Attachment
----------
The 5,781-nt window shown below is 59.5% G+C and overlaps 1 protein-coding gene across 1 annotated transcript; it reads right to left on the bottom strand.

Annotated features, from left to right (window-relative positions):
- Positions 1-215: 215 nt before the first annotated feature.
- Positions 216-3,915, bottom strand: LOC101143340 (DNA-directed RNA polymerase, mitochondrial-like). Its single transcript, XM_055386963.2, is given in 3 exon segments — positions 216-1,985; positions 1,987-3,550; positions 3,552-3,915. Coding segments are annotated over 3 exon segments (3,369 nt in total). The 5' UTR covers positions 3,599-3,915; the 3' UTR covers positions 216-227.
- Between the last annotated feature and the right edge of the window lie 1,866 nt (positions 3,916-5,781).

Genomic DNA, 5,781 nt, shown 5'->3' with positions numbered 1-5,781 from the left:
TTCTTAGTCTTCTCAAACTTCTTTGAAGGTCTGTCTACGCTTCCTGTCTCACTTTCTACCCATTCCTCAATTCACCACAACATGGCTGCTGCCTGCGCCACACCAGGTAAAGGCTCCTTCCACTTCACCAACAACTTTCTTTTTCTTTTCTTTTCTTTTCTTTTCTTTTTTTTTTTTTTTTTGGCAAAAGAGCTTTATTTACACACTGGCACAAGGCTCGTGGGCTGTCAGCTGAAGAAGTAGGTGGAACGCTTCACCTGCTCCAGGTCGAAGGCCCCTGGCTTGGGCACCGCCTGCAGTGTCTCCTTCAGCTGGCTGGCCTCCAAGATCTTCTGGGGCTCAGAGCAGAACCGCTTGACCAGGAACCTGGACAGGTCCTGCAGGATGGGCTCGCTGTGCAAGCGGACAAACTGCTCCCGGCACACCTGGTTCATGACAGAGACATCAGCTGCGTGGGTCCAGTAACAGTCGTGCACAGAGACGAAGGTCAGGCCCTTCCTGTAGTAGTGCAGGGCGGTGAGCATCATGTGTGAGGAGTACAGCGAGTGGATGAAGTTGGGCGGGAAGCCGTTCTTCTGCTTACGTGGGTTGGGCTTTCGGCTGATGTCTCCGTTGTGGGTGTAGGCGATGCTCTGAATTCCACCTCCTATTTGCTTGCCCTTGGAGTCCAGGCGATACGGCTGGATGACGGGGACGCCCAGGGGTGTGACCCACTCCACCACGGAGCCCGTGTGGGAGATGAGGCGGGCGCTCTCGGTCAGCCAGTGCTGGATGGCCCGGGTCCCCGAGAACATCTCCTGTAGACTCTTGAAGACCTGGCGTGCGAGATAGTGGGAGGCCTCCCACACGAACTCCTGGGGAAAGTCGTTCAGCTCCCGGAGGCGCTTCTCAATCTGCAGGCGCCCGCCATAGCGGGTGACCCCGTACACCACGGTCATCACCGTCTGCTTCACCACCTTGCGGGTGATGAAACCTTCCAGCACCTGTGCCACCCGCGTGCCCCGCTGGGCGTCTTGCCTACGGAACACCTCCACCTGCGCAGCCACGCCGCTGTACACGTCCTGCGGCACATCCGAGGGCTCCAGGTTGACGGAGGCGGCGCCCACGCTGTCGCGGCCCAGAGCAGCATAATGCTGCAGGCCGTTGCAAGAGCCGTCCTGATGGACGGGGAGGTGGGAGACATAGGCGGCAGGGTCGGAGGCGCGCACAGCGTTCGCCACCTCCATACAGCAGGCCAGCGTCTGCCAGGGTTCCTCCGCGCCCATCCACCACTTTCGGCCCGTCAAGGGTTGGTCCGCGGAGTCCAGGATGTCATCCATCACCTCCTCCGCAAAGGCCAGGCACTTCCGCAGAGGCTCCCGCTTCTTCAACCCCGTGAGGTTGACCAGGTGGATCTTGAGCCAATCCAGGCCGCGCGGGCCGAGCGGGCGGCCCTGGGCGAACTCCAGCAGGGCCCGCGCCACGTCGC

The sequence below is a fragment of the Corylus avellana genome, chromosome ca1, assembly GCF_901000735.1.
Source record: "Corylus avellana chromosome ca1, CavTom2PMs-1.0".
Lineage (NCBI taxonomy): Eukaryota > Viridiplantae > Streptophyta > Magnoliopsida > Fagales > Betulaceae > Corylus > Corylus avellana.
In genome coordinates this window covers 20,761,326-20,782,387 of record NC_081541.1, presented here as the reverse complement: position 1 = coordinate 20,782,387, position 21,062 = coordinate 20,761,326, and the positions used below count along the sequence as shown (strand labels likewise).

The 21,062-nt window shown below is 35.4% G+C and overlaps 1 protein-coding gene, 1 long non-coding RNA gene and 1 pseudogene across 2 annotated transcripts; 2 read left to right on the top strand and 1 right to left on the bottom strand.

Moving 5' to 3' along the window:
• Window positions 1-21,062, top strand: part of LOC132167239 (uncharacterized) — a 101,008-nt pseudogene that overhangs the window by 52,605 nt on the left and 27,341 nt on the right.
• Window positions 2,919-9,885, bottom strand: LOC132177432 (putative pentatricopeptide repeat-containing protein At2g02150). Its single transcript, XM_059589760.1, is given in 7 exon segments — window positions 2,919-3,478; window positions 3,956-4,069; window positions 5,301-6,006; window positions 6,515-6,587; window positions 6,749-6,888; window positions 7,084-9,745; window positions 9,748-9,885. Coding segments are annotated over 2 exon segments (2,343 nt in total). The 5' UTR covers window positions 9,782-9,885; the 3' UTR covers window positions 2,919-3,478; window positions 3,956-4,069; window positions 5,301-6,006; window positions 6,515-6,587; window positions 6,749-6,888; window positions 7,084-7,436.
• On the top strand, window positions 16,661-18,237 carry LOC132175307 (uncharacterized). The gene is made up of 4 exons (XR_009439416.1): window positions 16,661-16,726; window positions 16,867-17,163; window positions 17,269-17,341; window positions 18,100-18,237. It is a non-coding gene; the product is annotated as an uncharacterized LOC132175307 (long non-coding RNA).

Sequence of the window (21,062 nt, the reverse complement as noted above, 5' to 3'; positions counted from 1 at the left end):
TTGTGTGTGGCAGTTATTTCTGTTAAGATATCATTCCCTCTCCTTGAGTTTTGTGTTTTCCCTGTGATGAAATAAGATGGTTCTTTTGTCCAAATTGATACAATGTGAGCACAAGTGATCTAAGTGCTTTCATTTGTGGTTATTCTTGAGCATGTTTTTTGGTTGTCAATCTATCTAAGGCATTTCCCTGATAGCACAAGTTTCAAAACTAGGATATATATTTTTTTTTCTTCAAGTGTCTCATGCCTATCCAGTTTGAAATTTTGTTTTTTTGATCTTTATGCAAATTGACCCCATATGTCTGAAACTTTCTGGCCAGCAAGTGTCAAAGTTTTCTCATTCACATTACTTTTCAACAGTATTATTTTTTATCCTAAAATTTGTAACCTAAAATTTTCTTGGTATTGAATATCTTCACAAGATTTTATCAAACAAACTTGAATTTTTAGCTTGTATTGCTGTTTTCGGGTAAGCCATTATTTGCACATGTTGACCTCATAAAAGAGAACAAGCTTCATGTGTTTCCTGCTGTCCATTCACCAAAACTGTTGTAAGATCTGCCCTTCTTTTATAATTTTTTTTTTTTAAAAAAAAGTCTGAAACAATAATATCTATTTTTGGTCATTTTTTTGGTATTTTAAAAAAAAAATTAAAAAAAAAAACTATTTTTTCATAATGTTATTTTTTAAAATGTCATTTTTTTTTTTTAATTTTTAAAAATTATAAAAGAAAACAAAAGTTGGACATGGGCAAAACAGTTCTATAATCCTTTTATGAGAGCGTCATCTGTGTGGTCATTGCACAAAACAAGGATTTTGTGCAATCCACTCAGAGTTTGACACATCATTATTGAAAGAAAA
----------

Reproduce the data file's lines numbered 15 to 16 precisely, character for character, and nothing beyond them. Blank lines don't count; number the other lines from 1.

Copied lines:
• Window positions 2,919-9,885, bottom strand: LOC132177432 (putative pentatricopeptide repeat-containing protein At2g02150). Its single transcript, XM_059589760.1, is given in 7 exon segments — window positions 2,919-3,478; window positions 3,956-4,069; window positions 5,301-6,006; window positions 6,515-6,587; window positions 6,749-6,888; window positions 7,084-9,745; window positions 9,748-9,885. Coding segments are annotated over 2 exon segments (2,343 nt in total). The 5' UTR covers window positions 9,782-9,885; the 3' UTR covers window positions 2,919-3,478; window positions 3,956-4,069; window positions 5,301-6,006; window positions 6,515-6,587; window positions 6,749-6,888; window positions 7,084-7,436.
• On the top strand, window positions 16,661-18,237 carry LOC132175307 (uncharacterized). The gene is made up of 4 exons (XR_009439416.1): window positions 16,661-16,726; window positions 16,867-17,163; window positions 17,269-17,341; window positions 18,100-18,237. It is a non-coding gene; the product is annotated as an uncharacterized LOC132175307 (long non-coding RNA).